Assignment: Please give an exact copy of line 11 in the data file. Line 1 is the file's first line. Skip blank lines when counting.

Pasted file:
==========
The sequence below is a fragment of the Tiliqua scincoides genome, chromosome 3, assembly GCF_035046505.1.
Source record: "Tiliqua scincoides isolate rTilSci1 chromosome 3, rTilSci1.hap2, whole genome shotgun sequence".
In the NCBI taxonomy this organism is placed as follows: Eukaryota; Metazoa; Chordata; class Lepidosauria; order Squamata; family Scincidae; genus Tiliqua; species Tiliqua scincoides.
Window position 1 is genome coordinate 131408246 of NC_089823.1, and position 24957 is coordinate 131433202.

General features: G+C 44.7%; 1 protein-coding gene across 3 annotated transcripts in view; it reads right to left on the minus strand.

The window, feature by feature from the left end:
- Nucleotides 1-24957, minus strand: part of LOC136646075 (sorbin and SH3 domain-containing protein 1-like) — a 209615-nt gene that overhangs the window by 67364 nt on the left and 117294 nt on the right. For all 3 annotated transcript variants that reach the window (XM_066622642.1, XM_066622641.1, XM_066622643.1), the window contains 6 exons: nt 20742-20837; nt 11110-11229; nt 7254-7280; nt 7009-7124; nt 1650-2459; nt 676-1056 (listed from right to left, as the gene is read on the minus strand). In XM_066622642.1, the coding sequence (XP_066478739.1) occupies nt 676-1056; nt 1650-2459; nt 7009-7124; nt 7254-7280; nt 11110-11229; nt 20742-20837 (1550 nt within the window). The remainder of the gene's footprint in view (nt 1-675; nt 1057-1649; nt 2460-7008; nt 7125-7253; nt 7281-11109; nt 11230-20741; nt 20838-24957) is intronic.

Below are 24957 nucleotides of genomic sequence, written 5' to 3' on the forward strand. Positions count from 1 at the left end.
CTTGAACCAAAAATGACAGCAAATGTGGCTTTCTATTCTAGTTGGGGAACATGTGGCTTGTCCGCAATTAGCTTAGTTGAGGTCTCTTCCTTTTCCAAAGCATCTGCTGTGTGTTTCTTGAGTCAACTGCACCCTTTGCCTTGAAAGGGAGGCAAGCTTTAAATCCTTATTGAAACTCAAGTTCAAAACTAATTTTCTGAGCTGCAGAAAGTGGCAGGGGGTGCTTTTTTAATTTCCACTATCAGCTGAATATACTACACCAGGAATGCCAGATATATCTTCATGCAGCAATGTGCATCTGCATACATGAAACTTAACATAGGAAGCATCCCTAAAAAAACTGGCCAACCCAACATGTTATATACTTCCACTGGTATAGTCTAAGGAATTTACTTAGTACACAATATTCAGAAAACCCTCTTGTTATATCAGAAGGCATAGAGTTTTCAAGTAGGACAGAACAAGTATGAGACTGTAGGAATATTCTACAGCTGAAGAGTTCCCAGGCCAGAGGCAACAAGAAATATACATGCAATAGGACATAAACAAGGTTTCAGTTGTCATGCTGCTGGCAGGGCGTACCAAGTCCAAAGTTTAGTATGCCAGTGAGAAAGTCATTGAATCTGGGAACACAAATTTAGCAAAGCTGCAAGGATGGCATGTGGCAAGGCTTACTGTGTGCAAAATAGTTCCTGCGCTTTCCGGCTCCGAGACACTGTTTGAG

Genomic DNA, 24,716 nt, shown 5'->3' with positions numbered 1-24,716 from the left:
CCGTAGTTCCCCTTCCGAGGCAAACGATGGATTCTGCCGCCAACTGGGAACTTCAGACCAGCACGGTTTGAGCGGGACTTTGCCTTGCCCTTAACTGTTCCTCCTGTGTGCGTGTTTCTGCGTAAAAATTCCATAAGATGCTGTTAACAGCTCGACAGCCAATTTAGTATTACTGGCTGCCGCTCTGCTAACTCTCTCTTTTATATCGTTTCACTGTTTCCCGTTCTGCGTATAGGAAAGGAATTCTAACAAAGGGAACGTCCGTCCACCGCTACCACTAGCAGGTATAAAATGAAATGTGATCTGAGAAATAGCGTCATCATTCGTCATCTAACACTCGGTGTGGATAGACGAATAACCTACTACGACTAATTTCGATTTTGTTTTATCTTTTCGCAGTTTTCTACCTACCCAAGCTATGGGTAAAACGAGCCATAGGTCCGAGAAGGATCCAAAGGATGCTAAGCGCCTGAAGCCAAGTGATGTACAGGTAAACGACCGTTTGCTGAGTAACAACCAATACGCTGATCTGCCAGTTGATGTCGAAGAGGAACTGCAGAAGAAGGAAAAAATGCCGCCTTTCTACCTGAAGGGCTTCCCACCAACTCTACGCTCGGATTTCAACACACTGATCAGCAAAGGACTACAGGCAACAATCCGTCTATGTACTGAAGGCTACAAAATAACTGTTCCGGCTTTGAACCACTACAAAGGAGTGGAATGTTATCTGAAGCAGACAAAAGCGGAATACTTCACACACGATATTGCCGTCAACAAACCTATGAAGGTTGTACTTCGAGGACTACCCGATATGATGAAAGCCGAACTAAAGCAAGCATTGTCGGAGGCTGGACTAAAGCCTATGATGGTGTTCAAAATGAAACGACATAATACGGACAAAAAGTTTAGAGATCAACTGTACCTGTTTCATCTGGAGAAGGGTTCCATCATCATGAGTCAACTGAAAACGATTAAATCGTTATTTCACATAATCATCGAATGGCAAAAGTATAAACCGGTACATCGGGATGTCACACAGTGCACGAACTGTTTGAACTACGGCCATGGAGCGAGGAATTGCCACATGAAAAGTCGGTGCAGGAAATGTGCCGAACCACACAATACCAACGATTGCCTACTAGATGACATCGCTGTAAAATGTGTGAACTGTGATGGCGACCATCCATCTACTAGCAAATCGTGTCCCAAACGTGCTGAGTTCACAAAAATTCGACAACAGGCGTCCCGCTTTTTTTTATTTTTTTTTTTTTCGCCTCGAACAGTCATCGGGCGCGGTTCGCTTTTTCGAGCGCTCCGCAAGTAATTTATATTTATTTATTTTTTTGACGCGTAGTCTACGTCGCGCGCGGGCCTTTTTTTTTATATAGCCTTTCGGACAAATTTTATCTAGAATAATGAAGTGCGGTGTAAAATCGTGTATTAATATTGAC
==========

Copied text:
CCGTAGTTCCCCTTCCGAGGCAAACGATGGATTCTGCCGCCAACTGGGAACTTCAGACCAGCACGGTTTGAGCGGGACTTTGCCTTGCCCTTAACTGTTCCTCCTGTGTGCGTGTTTCTGCGTAAAAATTCCATAAGATGCTGTTAACAGCTCGACAGCCAATTTAGTATTACTGGCTGCCGCTCTGCTAACTCTCTCTTTTATATCGTTTCACTGTTTCCCGTTCTGCGTATAGGAAAGGAATTCTAACAAAGGGAACGTCCGTCCACCGCTACCACTAGCAGGTATAAAATGAAATGTGATCTGAGAAATAGCGTCATCATTCGTCATCTAACACTCGGTGTGGATAGACGAATAACCTACTACGACTAATTTCGATTTTGTTTTATCTTTTCGCAGTTTTCTACCTACCCAAGCTATGGGTAAAACGAGCCATAGGTCCGAGAAGGATCCAAAGGATGCTAAGCGCCTGAAGCCAAGTGATGTACAGGTAAACGACCGTTTGCTGAGTAACAACCAATACGCTGATCTGCCAGTTGATGTCGAAGAGGAACTGCAGAAGAAGGAAAAAATGCCGCCTTTCTACCTGAAGGGCTTCCCACCAACTCTACGCTCGGATTTCAACACACTGATCAGCAAAGGACTACAGGCAACAATCCGTCTATGTACTGAAGGCTACAAAATAACTGTTCCGGCTTTGAACCACTACAAAGGAGTGGAATGTTATCTGAAGCAGACAAAAGCGGAATACTTCACACACGATATTGCCGTCAACAAACCTATGAAGGTTGTACTTCGAGGACTACCCGATATGATGAAAGCCGAACTAAAGCAAGCATTGTCGGAGGCTGGACTAAAGCCTATGATGGTGTTCAAAATGAAACGACATAATACGGACAAAAAGTTTAGAGATCAACTGTACCTGTTTCATCTGGAGAAGGGTTCCATCATCATGAGTCAACTGAAAACGATTAAATCGTTATTTCACATAATCATCGAATGGCAAAAGTATAAACCGGTACATCGGGATGTCACACAGTGCACGAACTGTTTGAACTACGGCCATGGAGCGAGGAATTGCCACATGAAAAGTCGGTGCAGGAAATGTGCCGAACCACACAATACCAACGATTGCCTACTAGATGACATCGCTGTAAAATGTGTGAACTGTGATGGCGACCATCCATCTACTAGCAAATCGTGTCCCAAACGTGCTGAGTTCACAAAAATTCGACAACAGGCGTCCCGCTTTTTTTTATTTTTTTTTTTTTCGCCTCGAACAGTCATCGGGCGCGGTTCGCTTTTTCGAGCGCTCCGCAAGTAATTTATATTTATTTATTTTTTTGACGCGTAGTCTACGTCGCGCGCGGGCCTTTTTTTTTATATAGCCTTTCGGACAAATTTTATCTAGAATAATGAAGTGCGGTGTAAAATCGTGTATTAATATTGAC